Little Women is one of those books. We devoured them as kids. They were our gateway drugs to the power and possibilities that only a book can create. Louisa May Alcott‘s tale of four sisters growing up in Civil War era Massachusetts will live on forever as a testament of not only what it is to be a woman, but to be a sister and to have a sister.
Today is Alcott’s 184’s birthday. While she is known for other novels, Little Women will always stand out for me.
While the four March sisters are archetypes, they stand alone as individuals. The eldest, Meg is the typical eldest sister: steady, reliable and thinking with a clear head. The next eldest daughter, Josephine, or Jo as she is known as, is the tomboy and the rebel. She is the son her father never had. The third daughter, Beth, prefers to stay within the confines of home and family to the world outside. She also has the biggest heart. The baby of the family, Amy, is not unlike other youngest children in that she is spoiled. Though she is a bit of a drama queen, she knows that family is the most important thing at the end of the day.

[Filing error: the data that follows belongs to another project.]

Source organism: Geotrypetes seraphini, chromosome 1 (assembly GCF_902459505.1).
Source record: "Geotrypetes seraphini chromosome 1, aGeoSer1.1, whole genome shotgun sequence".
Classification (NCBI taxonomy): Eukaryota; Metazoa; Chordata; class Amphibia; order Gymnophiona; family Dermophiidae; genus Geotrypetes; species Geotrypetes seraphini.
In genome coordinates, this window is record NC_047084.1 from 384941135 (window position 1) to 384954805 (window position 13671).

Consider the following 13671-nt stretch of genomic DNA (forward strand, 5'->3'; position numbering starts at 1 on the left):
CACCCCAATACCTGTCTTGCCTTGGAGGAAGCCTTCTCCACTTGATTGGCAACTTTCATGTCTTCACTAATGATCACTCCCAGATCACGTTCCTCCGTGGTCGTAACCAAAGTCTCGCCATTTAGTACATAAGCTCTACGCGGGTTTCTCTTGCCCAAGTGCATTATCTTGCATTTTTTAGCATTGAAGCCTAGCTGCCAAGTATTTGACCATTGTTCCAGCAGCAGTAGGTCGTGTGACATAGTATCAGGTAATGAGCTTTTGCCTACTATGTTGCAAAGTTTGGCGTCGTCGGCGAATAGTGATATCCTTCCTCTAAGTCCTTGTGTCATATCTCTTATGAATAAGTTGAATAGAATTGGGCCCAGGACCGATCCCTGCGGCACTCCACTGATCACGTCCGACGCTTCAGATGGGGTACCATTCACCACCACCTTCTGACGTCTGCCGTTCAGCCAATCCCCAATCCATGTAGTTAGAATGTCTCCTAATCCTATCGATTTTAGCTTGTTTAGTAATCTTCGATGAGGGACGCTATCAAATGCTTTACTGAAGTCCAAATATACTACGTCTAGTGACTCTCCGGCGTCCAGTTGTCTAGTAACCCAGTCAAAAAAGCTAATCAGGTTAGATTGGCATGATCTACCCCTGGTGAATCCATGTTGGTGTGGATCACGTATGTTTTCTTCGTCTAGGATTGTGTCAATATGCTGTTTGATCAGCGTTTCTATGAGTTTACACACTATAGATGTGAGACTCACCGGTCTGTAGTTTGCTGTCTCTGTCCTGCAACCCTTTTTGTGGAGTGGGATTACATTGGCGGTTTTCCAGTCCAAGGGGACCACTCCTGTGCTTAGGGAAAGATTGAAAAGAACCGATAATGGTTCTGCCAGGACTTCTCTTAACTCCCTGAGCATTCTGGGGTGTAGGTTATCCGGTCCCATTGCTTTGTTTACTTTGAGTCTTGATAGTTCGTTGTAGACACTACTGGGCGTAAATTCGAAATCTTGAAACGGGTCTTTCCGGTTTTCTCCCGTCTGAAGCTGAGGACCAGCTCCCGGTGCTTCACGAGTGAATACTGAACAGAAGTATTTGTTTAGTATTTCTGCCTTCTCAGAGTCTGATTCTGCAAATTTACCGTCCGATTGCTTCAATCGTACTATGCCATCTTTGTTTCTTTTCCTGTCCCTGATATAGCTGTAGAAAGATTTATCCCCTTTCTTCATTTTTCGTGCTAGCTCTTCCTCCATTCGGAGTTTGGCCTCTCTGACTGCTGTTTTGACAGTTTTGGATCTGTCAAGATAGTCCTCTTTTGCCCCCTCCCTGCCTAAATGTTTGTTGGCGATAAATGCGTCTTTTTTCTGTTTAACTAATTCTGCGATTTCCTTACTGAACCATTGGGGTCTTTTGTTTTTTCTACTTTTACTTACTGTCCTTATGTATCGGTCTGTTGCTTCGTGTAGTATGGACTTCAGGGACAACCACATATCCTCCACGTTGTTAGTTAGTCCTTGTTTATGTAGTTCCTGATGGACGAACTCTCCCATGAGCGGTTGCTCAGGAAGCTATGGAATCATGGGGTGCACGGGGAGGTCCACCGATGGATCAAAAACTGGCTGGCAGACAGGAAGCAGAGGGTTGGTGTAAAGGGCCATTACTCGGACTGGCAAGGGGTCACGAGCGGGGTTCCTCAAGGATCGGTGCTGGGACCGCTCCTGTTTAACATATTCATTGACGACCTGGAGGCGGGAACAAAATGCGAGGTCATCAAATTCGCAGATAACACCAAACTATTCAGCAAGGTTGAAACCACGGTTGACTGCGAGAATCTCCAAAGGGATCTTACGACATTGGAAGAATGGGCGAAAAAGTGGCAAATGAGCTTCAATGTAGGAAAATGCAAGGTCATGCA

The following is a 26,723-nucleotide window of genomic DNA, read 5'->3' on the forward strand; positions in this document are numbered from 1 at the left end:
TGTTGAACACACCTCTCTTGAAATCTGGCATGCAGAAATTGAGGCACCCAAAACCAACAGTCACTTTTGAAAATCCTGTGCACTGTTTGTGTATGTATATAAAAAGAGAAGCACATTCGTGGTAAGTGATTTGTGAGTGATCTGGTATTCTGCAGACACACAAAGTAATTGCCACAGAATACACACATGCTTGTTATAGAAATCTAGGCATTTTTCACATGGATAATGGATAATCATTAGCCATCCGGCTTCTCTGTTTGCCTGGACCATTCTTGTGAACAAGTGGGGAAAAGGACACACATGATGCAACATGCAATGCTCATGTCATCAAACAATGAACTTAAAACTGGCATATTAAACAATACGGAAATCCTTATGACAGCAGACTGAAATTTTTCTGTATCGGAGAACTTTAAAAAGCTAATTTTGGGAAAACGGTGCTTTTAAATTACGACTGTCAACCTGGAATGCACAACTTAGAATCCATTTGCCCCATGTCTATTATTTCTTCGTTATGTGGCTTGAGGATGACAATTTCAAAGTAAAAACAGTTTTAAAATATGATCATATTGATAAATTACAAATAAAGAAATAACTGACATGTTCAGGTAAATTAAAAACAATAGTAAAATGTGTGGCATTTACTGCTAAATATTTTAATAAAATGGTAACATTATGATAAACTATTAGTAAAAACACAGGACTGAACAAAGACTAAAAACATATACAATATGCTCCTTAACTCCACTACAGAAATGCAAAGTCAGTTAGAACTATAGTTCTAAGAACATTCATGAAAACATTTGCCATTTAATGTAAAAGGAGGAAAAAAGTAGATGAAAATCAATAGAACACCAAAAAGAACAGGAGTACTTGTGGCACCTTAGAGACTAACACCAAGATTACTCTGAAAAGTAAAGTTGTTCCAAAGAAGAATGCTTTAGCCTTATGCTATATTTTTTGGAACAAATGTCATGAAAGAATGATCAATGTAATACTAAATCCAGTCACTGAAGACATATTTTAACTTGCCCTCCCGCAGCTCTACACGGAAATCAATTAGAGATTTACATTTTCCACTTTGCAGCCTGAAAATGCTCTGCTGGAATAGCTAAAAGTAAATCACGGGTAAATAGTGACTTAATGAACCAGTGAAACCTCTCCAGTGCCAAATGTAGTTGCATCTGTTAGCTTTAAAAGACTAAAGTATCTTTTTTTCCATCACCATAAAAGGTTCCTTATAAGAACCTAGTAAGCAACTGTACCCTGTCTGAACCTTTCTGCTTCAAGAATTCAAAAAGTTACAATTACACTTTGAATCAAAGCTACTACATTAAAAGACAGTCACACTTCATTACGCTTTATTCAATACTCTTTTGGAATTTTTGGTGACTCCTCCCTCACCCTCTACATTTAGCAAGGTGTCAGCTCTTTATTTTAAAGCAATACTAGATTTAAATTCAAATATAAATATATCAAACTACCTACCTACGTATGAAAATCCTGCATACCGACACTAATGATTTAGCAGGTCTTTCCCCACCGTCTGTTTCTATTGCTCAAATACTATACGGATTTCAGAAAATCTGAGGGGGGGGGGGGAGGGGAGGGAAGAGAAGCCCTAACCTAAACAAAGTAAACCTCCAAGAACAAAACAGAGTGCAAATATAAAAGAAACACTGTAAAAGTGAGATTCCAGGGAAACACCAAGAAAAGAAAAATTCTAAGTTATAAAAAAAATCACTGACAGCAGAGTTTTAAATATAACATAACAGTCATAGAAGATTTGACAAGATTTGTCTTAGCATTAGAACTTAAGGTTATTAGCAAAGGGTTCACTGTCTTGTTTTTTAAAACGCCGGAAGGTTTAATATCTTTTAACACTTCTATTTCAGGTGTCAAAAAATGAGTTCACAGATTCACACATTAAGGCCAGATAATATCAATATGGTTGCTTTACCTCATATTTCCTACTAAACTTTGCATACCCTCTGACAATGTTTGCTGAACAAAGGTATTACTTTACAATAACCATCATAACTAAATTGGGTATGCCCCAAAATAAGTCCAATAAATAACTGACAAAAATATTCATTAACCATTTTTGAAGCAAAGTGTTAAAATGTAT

There is magic in this book. The magic comes from the four sisters, whose lives and relationships feel human, alive and relevant. Using real life as an inspiration, Alcott was the second of four daughters. She received an extraordinary education for a girl from her era, learning from noted Gilded era intellectuals Ralph Waldo Emerson and Henry David Thoreau. Independent and free thinking, Alcott never married.
Louisa May Alcott is part of a short, but important list of women writers who opened the door for women to not just earn their livings as writers, but do whatever they want to do with their lives.
Happy Birthday, Louisa May Alcott. I raise my glass and my very old edition of Little Women to you.